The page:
Okay, that headline is a simplification, and maybe even an overstatement, but that’s the attitude of insurance companies, and even courts, when looking at evidence related to life, health and disability claims.

At Kantor & Kantor, one of the most common complaints we hear from prospective clients goes something like this: “When I called the insurance company, they told me to do xxxxxx. So I did xxxxxx. But then they sent me a letter denying my claim/cancelling my coverage because I didn’t do yyyyyy, as the policy required.”

Unfortunately, no matter how much we want to believe the prospective client, our answer is almost always the same: you have to understand, and act as though someone will one day soon say to you,  “if you can’t prove it, it never happened.”

If you are receiving STD or LTD claims and your claim gets denied, you will usually have 180 days from the date you receive the denial letter in which to submit an appeal that includes all of your supporting documentation.  If you miss that deadline, you will likely lose your right to claim those benefits permanently. 

 Many people wait too long to seek help with their appeal from an attorney. Some probably figure they can handle it on their own, some are in denial, and still others are just slow movers. No matter the reason for waiting to get help, the longer you wait, the harder it is for an attorney to give you advice, or even to agree to take your case.  Sometimes, it may turn out you don’t need a lawyer. You may learn during an initial consultation that with just a few additional steps you can handle the appeal on your own.  Or, you may learn that the matter is far more complicated than you expected, and legal help is well advised.  The point is, don’t wait.  Among the many things necessary to adequately support an appeal are medical records and letters from treating physicians. Doctors are extremely busy and so are their offices. It can take months to obtain copies of records and to reach your doctor to enlist his or her help in writing a response to the insurer’s medical reviews.  Often, there are also other types of evidence needed to help support an appeal: New imaging diagnostics, updated physician vists and exam notes, Functional Capacity Evaluations, Vocational Assessments, Neuropsychological Testing. These records and tests take time, as do the reports that follow.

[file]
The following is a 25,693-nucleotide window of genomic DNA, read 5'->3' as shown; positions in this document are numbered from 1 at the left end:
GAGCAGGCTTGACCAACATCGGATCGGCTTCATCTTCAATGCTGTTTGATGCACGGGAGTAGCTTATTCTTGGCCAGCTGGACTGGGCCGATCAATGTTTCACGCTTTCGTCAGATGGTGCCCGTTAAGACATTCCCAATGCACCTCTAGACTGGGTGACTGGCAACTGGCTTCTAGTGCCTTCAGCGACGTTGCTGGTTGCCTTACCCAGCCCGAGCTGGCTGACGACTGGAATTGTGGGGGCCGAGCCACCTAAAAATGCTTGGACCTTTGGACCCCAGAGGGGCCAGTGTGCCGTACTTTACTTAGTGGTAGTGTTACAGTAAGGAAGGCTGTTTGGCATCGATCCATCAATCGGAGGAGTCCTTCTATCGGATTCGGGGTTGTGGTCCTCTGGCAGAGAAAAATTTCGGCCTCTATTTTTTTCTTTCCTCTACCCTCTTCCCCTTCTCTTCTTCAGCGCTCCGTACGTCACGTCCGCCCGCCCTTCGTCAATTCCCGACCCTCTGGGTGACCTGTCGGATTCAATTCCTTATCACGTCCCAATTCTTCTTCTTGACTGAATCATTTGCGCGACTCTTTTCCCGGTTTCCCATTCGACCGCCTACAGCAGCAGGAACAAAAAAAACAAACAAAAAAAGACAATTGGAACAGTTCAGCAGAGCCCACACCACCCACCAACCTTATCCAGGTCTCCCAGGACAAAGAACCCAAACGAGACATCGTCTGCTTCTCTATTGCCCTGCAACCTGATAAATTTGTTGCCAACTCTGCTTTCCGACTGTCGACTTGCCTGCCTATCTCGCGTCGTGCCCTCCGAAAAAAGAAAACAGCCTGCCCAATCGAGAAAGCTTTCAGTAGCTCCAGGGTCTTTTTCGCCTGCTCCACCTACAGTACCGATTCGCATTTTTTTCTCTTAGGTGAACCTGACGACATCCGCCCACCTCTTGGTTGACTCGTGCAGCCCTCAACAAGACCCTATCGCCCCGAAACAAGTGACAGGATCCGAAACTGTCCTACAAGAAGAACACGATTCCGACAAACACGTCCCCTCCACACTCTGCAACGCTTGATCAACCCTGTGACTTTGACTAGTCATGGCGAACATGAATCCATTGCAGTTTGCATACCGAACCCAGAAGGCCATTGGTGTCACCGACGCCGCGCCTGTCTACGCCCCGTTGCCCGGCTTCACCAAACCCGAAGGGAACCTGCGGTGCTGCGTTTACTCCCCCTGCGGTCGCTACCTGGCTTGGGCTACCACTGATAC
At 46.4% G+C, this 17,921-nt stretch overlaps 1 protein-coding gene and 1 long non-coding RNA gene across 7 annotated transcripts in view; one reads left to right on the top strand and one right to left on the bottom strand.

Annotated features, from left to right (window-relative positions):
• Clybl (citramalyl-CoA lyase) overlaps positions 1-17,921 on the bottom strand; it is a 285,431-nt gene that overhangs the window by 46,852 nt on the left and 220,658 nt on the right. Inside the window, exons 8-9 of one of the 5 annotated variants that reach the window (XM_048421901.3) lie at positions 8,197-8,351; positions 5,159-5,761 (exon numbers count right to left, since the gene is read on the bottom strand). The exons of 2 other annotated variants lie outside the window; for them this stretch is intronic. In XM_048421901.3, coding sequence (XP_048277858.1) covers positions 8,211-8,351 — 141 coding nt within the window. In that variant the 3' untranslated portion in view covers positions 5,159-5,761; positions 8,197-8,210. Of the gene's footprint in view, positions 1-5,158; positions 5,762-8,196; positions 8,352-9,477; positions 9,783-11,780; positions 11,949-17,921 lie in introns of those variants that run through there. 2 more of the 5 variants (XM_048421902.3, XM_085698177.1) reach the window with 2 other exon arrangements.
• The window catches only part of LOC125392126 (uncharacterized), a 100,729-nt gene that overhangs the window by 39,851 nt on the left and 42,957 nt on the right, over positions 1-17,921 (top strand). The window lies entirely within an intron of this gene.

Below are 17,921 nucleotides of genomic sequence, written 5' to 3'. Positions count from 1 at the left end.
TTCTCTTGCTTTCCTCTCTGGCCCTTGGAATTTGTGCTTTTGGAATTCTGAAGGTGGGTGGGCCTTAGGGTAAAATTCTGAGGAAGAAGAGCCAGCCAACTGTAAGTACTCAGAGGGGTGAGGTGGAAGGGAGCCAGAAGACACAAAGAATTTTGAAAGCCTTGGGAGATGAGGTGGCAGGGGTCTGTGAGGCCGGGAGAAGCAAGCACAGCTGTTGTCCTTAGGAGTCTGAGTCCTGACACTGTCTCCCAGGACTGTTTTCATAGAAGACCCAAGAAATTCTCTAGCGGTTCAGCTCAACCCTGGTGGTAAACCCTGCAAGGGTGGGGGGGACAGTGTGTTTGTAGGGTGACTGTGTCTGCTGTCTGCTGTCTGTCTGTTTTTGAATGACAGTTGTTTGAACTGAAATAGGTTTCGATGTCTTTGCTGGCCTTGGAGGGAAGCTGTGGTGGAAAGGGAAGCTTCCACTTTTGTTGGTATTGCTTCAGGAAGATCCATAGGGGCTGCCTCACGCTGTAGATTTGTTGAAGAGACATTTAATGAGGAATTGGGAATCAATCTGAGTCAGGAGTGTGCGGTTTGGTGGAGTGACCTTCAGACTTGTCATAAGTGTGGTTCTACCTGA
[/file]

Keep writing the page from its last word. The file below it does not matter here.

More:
The longer you wait to enlist the help of an experienced ERISA attorney, the less time he or she will have to guide the process and help you to obtain this necessary documentation. Six months pass by very quickly, do not hesitate to seek counsel as soon as your benefits are denied.  You’ll be glad you did.

Founded in 2013 by former Congressman Patrick J. Kennedy (D-R.I.), The Kennedy Forum focuses on advancing evidence-based practices, policies, and programming in mental health and substance use issues. This is achieved through promoting public discourse in health and addiction issues, ensuring equal coverage for patients living with mental health and/or substance use disorders; and advancing prevention and treatment throughout the entire continuum of the healthcare delivery system. The Kennedy Forum’s collaborative partnerships help to foster greater provider accountability, integration and coordination, cutting-edge technologies, and brain fitness and health. The Kennedy Forum’s most recent step forward in improving the lives of individuals living with mental illness and addiction, and promoting behavioral health for all is the Parity Registry. To learn more about The Kennedy Forum, visit https://thekennedyforum.org/.